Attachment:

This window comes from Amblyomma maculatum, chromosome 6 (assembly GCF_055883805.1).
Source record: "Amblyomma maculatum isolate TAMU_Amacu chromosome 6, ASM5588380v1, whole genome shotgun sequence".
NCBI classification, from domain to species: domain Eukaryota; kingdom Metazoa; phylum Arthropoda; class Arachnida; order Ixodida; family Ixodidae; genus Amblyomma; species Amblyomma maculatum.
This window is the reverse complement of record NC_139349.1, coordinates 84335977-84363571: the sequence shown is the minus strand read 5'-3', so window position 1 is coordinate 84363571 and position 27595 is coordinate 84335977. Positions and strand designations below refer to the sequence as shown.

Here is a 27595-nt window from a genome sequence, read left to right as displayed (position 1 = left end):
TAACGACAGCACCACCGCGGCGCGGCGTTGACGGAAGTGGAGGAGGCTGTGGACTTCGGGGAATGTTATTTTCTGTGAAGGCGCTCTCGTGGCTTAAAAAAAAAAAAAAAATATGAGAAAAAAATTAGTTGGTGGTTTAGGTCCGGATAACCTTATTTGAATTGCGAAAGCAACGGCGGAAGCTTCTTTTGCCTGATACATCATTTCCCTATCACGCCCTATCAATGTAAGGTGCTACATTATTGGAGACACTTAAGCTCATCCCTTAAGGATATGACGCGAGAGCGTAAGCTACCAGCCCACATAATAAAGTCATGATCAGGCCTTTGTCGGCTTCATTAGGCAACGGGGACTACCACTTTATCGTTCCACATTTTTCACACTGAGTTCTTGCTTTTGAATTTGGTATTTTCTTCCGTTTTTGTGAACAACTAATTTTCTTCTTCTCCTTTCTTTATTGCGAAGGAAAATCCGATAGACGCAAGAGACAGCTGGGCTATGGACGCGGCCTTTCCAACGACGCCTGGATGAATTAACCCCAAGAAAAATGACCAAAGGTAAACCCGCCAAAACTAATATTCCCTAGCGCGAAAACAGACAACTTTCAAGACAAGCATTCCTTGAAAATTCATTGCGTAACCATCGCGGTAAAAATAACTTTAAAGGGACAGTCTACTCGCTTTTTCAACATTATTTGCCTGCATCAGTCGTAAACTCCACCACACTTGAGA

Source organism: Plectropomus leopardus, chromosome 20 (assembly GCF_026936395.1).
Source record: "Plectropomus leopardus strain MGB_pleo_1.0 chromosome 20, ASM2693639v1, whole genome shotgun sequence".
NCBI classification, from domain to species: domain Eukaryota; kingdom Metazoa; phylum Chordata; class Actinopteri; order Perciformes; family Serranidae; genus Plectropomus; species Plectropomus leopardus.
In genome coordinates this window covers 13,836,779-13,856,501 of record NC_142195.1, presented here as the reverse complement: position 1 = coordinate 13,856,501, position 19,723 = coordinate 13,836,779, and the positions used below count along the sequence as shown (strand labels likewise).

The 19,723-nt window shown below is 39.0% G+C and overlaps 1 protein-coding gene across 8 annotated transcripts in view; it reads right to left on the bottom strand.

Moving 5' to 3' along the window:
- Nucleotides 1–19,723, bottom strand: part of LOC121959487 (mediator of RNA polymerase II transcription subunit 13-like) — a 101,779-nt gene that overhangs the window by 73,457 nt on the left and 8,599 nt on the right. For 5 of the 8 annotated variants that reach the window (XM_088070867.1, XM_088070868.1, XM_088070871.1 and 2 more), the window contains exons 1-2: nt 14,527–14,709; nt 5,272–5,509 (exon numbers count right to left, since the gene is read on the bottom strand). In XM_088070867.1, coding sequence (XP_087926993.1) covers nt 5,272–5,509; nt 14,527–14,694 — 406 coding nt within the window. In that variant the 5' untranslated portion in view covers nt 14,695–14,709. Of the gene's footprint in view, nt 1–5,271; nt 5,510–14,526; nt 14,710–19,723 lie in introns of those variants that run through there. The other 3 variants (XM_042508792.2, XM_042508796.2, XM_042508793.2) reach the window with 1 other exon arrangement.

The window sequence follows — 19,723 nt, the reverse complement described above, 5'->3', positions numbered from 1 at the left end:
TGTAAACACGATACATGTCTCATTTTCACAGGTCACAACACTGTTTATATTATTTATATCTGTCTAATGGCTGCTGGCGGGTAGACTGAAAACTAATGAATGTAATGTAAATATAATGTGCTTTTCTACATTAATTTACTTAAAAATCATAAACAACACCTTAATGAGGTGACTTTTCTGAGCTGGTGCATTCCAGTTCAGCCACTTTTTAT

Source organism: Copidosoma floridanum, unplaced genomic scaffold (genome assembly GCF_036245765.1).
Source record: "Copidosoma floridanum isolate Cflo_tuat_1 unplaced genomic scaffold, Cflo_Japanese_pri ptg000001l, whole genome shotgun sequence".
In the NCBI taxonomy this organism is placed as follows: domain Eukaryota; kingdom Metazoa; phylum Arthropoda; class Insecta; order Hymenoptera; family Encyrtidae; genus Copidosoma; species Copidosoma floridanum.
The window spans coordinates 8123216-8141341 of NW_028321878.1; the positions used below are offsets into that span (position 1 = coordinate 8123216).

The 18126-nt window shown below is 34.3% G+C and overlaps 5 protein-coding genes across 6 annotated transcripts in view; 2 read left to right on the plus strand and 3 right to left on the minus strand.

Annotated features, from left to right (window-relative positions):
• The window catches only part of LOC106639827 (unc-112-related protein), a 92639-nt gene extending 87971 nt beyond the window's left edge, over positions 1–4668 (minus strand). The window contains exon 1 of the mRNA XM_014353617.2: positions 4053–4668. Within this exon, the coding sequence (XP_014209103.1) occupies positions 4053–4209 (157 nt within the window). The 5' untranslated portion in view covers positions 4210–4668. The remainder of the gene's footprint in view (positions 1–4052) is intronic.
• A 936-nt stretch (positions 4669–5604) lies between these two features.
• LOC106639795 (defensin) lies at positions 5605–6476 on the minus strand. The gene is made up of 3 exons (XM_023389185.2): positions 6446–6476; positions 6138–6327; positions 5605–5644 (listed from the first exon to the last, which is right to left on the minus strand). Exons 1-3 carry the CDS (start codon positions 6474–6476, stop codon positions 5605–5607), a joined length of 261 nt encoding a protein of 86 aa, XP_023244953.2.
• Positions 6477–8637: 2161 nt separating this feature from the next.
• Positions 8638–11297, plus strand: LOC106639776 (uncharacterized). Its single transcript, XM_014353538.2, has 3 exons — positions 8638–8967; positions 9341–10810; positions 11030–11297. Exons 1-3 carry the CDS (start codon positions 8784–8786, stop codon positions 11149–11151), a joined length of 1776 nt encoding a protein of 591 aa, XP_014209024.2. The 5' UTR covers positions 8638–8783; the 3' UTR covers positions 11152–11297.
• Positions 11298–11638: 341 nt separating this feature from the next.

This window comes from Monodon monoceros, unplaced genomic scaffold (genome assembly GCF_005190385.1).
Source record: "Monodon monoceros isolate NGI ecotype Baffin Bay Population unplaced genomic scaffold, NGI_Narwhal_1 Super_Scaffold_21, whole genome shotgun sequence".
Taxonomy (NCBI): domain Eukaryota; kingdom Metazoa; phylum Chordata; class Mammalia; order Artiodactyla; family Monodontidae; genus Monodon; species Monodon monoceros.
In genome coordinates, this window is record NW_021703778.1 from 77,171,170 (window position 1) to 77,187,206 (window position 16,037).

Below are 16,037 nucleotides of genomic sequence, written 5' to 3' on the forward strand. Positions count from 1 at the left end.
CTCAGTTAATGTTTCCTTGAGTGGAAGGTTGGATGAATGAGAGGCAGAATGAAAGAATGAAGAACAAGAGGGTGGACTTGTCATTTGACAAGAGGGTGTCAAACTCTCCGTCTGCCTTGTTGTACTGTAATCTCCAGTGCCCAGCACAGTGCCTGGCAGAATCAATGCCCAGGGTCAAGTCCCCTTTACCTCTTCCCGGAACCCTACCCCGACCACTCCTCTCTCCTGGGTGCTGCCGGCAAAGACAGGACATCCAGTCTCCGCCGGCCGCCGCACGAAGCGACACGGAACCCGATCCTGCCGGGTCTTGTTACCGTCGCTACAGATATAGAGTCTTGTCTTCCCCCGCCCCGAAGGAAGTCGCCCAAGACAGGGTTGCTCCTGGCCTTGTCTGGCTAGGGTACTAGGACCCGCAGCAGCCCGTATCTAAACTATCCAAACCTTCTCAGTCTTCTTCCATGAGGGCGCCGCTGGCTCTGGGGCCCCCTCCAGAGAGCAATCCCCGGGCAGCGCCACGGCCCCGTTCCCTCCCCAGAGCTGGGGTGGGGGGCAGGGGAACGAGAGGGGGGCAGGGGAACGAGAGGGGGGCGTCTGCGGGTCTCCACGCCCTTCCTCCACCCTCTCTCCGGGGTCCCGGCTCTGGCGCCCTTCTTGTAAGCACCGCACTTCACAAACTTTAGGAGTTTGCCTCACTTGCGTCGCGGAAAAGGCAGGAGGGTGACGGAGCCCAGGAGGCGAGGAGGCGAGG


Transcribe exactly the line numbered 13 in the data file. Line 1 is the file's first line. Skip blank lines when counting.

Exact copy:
- Nucleotides 1–19,723, bottom strand: part of LOC121959487 (mediator of RNA polymerase II transcription subunit 13-like) — a 101,779-nt gene that overhangs the window by 73,457 nt on the left and 8,599 nt on the right. For 5 of the 8 annotated variants that reach the window (XM_088070867.1, XM_088070868.1, XM_088070871.1 and 2 more), the window contains exons 1-2: nt 14,527–14,709; nt 5,272–5,509 (exon numbers count right to left, since the gene is read on the bottom strand). In XM_088070867.1, coding sequence (XP_087926993.1) covers nt 5,272–5,509; nt 14,527–14,694 — 406 coding nt within the window. In that variant the 5' untranslated portion in view covers nt 14,695–14,709. Of the gene's footprint in view, nt 1–5,271; nt 5,510–14,526; nt 14,710–19,723 lie in introns of those variants that run through there. The other 3 variants (XM_042508792.2, XM_042508796.2, XM_042508793.2) reach the window with 1 other exon arrangement.